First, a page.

Vehicle safety has a lot of checks before a model hits the market.
Vehicle safety is a priority for all western manufacturers, not just by decision but by regulation. The legal requirements to be able to sell a vehicle to the public are recorded as the ECE regulations; because they were developed by the Sustainable Transport Division of the United Nations Economic Commission for Europe, as the ECE rules for commercial vehicles. These technical regulations are constantly being updated and fixed in order to adapt to the ever evolving transport industry. As of the year 2010 the World Forum for Harmonization of Vehicle Regulations adopted all the ECE for the rest of world to a certain extent.
The ECE regulations concern a wide range and variety of categories for examples rules regarding Headlamps are specified UN R 1, 20 and 31, or seatbelts and seats which are in UN R 14 through 17, or the ones regarding collisions UN R 32,33, and 93 through 95.
To add to the ECE regulations, another harmonization level exists, that of the GTR (Global Technical regulations). They are handled by (?) the World Forum for Harmonization of Vehicle Regulations. Developed under a 1998 international Agreement on vehicle construction; to which the EU is a contracting party, and agreed by 38 Contracting Parties (including the EU, Japan, Russia, Korea, China, India and the United States of America), these regulations include testing requirements before a vehicle’s market release. Examples are the simulations and tests for crash detailed in GTR rules 5,7and 14, or requirements for cyclist and pedestrian protection detailed in GTR 9.
Each country also has its internal monitoring of vehicles that adheres to the ECE and GTR rules, countries develop their legal inspections and their follow up of the requirements, for example the MOT (Ministry of Transport) inspection in the UK or the ITV (Inspección técnica de vehículo) in Spain.
To add to that you also have consumer regulations, even though they are not mandatory, many manufacturers abide to them. Consumer tests rank the vehicles giving them qualification grade. They are private or by insurers, and many insurance policies also take these tests in their price. The most popular consumer test in Europe is EuroNCAP. These tests are more aggressive than the requirements set by ECE and GTR rules, while failing to abide will not stop a vehicles release, a bad result could affect the image of the model for clients. EuroNCAP has 4 categories; Adult Occupant, Child Occupant, Vulnerable Road Users, and Safety Assist. Adult Occupant evaluates if the passengers are safe considering seat belts, airbags etc., and the damages the passengers can receive. The Child Occupant category prioritizes how safe the vehicle is for children. Vulnerable Road Users focuses on how deadly the vehicle can be to pedestrians and cyclists. Safety Assist considers all the connected vehicle and ADAS functions to procure safety. You can check more at https://www.euroncap.com.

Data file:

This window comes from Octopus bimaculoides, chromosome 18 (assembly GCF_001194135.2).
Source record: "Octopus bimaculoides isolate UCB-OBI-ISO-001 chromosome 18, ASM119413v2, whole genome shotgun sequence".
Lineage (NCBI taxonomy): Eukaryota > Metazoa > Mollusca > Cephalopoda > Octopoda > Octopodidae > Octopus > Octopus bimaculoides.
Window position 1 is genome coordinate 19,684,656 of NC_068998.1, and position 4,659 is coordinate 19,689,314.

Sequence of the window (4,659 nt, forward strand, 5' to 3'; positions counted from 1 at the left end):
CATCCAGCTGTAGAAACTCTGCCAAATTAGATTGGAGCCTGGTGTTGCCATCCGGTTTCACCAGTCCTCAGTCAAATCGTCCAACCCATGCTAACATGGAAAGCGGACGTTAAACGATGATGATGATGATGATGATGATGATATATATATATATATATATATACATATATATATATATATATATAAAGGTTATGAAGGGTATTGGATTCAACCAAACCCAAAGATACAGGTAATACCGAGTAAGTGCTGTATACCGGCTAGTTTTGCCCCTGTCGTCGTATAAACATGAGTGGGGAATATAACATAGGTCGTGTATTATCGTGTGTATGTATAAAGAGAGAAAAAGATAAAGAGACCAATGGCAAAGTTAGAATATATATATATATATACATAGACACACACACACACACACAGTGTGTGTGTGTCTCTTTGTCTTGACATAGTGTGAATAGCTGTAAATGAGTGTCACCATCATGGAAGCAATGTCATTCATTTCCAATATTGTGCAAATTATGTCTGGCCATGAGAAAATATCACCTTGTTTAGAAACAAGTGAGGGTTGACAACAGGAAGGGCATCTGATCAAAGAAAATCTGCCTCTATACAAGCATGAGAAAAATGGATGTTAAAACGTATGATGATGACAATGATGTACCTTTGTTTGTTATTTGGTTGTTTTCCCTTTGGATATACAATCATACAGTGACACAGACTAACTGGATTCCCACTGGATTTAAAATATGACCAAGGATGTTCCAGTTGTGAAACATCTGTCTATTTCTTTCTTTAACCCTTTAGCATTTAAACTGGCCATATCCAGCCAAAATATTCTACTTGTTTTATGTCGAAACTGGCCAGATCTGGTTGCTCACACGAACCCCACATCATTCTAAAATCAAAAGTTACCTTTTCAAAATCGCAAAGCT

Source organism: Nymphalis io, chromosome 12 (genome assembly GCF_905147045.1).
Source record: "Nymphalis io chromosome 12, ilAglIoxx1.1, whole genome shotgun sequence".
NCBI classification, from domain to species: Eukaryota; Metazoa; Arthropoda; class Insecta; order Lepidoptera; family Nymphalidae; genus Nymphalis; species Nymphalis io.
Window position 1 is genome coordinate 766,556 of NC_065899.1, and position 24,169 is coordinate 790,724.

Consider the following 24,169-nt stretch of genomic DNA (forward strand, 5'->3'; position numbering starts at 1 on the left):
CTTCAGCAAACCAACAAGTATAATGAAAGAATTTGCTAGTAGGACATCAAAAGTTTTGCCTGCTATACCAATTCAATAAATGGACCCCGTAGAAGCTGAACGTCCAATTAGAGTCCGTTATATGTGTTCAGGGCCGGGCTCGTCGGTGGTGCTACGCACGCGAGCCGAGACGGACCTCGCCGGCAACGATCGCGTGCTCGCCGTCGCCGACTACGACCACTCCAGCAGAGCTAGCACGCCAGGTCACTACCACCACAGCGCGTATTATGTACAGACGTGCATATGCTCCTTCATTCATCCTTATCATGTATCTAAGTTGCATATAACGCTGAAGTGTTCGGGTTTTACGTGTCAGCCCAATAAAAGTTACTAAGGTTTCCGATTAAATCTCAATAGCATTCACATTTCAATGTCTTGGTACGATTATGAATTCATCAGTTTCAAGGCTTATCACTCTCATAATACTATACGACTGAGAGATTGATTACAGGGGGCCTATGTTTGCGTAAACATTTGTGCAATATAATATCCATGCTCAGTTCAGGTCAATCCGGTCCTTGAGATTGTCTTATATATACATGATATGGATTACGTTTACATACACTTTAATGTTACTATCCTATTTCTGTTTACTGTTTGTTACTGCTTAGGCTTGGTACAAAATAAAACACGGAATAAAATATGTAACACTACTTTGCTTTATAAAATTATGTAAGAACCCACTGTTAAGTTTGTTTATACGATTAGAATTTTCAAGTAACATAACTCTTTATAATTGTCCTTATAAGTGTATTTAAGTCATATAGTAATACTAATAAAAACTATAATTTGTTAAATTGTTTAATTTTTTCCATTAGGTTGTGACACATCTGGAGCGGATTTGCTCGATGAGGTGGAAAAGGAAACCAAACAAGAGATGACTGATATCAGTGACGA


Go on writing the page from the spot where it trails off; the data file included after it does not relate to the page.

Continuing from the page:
Regulations and consumer tests tend to have their revisions done in committees that are closely link to the industry to maintain updated with the emerging technologies while feasible and applicable to the models and reality. Always remember ECE/GTR regulations are a minimum, and they are updated frequently just like the technology they are based on. The latest meeting to update (as of the date of this post) happened on the 26th of august during year 2020. The ethics of most vehicle manufacturers pushes them to go beyond the regulations and aim for the highest rating in consumer tests.
The repository of legal regulations and requirements can be found here: https://www.unece.org/trans/main/wp29/presentation_regulations.html
About the Author: Luis Pedro Cobos
Luis Pedro is a Spanish researcher, he graduated as biomedical engineer at the UPC in Spain; and proceeded with a master’s degree in risk management and biomechanics. Furthermore, he also has a master’s degree in project management. He has worked for Volkswagen Group and SEAT in research and development of vehicle safety (both Active and Passive). His interest in the ever-evolving automotive industry and safety, plus the fact that as a biomedical and biomechanical engineer, the protection of human beings and minimizing the injuries in any accident is a must, he drove back to academia and into this PhD.